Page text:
Set a Writing Goal to Level-Up in Graduate School -->

Where instructors and editors talk writing.

Set a Writing Goal to Level-Up in Graduate School

No comments
Graduate school is a lot of work. There’s always new content to learn and new assignments to complete. When you’re constantly trying to stay on top of your coursework or capstone project (not to mention all of your responsibilities outside of school!), adding something else to your plate is probably the last thing you feel like doing.

Set a Writing Goal to Level-Up in Graduate School

A graduate degree is about mastery of skills as well as content, and one of those skills should be academic writing. You’ll likely do a lot of writing here at Walden even if you never take a writing course. That’s why setting a personal writing goal is a great way to help yourself build this professional skill alongside your disciplinary knowledge.

Brainstorm your writing goal by thinking for a few minutes about where you currently are as a writer and where you would like to be by the end of this term or even your degree program. You can then use that brainstorming to develop a SMART goal, a goal that is:

S–Specific: focused and specific; avoids generalizations and abstractions

M–Measureable: you can track your progress and completion

A–Achievable: this goal is within your control; you have the necessary resources for success

R–Relevant: this goal impacts your skills set and where you want to be

T–Timely: this goal has a reasonable timeline and completion date

I often see this goal when working with students on paper reviews: I want to write at the graduate level. This is an admirable goal, and one that makes sense for a writer working towards a graduate degree, but it’s not a SMART goal. With a little bit of thinking, though, this student writer can break this big, abstract goal down into several smaller goals that will be much more manageable.

First, the student writer needs to figure out what “writing at the graduate level” actually means. There’s a great overview in the archived Writing at the Graduate Level webinar, which can be watched anytime. From watching that webinar, the student writer will see graduate level writing broken into four components: argument and analysis, paraphrasing, scholarly voice, and APA Style.

From there, it’s best to choose one area to focus on. Maybe that’s an easy area to improve, maybe it’s an area that the student writer thinks is really important, or maybe it’s the area where they feel least confident. Even though the student is choosing only one area of focus right now, they can always come back to the others later.

Many students struggle with APA Style when they start at Walden, so let’s come up with an APA goal for our student writer. Something such as I want to use APA Style perfectly is once again admirable, but not SMART. Instead, let’s focus on just one element of APA Style: citation frequency. Here is a more effective writing goal regarding citation frequency:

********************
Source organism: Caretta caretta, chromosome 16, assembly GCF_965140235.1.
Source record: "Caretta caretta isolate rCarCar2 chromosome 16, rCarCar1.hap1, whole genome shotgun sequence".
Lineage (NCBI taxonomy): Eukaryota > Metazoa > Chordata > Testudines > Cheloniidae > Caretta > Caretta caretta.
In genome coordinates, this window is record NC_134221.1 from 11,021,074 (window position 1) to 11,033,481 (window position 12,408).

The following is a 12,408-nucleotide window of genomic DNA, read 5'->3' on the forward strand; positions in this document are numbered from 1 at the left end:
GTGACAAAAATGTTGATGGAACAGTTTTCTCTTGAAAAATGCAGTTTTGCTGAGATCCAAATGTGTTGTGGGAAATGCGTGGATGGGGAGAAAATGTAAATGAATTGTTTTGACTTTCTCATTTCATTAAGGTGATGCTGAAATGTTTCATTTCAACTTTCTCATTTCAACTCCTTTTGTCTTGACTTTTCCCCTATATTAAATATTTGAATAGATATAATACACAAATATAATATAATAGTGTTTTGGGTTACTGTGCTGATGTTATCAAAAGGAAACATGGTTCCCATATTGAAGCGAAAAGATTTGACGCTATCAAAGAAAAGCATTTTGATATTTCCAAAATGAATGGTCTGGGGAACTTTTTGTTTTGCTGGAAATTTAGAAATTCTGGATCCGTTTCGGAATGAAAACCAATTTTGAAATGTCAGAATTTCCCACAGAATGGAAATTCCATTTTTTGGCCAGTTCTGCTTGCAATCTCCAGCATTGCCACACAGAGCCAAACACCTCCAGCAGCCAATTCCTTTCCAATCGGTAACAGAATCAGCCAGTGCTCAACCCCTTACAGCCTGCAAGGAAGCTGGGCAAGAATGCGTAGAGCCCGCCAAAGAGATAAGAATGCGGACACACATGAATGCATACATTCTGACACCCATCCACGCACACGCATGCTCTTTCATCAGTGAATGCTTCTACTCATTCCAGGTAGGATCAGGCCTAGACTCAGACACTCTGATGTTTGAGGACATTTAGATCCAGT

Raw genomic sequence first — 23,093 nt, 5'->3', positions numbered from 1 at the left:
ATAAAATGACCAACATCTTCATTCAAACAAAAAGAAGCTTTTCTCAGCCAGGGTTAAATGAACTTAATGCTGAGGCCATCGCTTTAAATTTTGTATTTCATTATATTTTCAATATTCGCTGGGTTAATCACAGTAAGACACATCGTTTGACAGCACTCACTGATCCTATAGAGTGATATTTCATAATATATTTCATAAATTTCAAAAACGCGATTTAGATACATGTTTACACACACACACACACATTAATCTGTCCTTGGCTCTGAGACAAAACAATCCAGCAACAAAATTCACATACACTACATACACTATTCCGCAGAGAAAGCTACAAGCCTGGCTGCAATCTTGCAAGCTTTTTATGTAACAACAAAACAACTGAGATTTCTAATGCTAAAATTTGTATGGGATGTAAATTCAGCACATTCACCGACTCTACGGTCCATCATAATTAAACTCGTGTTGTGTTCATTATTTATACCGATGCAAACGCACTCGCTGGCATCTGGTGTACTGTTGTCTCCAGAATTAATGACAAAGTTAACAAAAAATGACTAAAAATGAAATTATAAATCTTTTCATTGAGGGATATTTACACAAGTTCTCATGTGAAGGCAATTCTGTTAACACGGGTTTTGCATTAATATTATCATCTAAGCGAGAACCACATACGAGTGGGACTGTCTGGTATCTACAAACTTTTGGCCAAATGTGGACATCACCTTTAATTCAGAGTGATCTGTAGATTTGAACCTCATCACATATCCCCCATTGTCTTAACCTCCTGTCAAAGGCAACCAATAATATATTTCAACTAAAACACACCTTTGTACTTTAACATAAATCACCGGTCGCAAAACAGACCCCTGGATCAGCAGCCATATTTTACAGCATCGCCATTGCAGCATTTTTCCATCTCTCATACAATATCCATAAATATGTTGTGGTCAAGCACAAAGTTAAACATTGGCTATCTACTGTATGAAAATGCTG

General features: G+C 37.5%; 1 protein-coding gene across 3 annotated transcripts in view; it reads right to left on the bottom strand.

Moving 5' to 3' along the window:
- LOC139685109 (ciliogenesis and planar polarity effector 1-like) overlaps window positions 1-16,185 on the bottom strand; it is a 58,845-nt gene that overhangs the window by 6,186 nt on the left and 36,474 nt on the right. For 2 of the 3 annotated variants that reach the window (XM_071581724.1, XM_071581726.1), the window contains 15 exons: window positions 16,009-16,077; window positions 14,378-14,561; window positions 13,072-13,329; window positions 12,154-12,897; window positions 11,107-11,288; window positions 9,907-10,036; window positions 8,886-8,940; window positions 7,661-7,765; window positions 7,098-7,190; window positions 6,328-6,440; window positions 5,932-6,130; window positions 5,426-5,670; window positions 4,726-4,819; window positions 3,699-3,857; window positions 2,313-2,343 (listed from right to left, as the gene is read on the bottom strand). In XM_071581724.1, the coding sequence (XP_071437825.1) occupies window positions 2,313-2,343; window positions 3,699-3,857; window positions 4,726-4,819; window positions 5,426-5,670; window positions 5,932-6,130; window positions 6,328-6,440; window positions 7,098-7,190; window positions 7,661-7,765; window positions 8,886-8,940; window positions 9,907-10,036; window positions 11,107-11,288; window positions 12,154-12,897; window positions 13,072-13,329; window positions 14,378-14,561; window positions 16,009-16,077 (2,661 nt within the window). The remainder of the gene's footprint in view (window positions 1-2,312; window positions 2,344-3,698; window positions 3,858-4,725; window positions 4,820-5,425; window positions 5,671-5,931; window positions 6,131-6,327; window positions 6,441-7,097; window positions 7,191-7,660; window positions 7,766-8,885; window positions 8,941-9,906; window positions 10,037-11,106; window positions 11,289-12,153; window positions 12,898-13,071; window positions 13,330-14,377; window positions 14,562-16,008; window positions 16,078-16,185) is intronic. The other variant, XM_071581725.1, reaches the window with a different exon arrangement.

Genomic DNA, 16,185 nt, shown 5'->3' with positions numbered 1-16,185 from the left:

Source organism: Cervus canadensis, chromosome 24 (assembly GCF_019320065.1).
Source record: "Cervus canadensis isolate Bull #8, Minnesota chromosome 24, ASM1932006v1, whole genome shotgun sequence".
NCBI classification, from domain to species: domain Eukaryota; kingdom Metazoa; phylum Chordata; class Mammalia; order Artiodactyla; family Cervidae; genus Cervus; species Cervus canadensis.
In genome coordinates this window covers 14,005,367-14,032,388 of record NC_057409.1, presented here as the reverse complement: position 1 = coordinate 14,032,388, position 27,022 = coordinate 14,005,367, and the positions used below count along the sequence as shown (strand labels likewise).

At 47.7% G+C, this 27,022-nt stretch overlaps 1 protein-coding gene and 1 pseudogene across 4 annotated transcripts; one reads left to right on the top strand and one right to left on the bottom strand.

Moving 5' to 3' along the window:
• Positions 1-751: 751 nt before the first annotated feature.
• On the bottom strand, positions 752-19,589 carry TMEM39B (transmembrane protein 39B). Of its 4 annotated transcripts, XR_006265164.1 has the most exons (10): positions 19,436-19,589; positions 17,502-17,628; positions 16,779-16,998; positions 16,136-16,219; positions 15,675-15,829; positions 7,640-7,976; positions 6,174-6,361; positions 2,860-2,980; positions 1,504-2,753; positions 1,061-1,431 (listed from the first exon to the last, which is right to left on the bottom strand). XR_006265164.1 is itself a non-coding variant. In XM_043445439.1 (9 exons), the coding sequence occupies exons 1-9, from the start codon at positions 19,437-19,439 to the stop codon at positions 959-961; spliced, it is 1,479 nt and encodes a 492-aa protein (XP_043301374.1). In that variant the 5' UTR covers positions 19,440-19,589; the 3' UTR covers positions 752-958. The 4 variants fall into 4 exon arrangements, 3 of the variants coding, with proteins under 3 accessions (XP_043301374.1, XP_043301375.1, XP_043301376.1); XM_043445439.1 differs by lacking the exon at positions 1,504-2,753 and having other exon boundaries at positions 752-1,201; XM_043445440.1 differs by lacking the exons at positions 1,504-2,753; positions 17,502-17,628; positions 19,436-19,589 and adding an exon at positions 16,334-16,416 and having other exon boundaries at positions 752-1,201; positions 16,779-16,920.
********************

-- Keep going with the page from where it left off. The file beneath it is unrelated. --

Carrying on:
SMART Goal: My faculty told me that I don’t cite my sources enough and could be penalized for plagiarism. My writing goal is to cite frequently enough to prevent plagiarism.
This goal is specific because it deals with just one element of APA style, measurable because the student writer can track progress, achievable because there are lots of resources to learn about citation frequency, relevant because if the student writer doesn’t cite sources properly there could be consequences, and timely because they can reasonably achieve this goal within the current term.

To achieve this goal, the student writer will want to start by making sure they understand adequate citation frequency in APA style by reviewing Writing Center resources such as the citation frequency webpage, the archived recording of the How and When to Include APA Citations webinar, and the Basic Citation Frequency module. They can then apply what they’ve learned to their course papers. They can get feedback on whether they are citing sources frequently enough by making a Writing Center paper review appointment and letting the instructor know about their goal. They’ll also get feedback from faculty when their papers are graded, which will allow them to evaluate progress towards this goal.

Once the student writer feels they have mastered this goal, they can go back to the other issues of APA Style or graduate level writing that they’ve identified to narrow in on and work towards another goal. With this kind of sustained effort, they’ll make some great strides towards becoming a graduate-level writer by the time they graduate.

What are your writing goals? We would love to hear about them in the comments or in your paper review appointment!

Cheryl Read Author Image

Cheryl Read is a Writing Instructor in the Walden University Writing Center. Her current not-so-manageable writing goal is to finish her doctoral dissertation. When she’s not helping student writers at Walden, Cheryl stays busy playing with her son and getting outside in Minnesota.

"Send me new posts by email" button
Never miss a new post; Opt-out at any time

No comments :

Post a Comment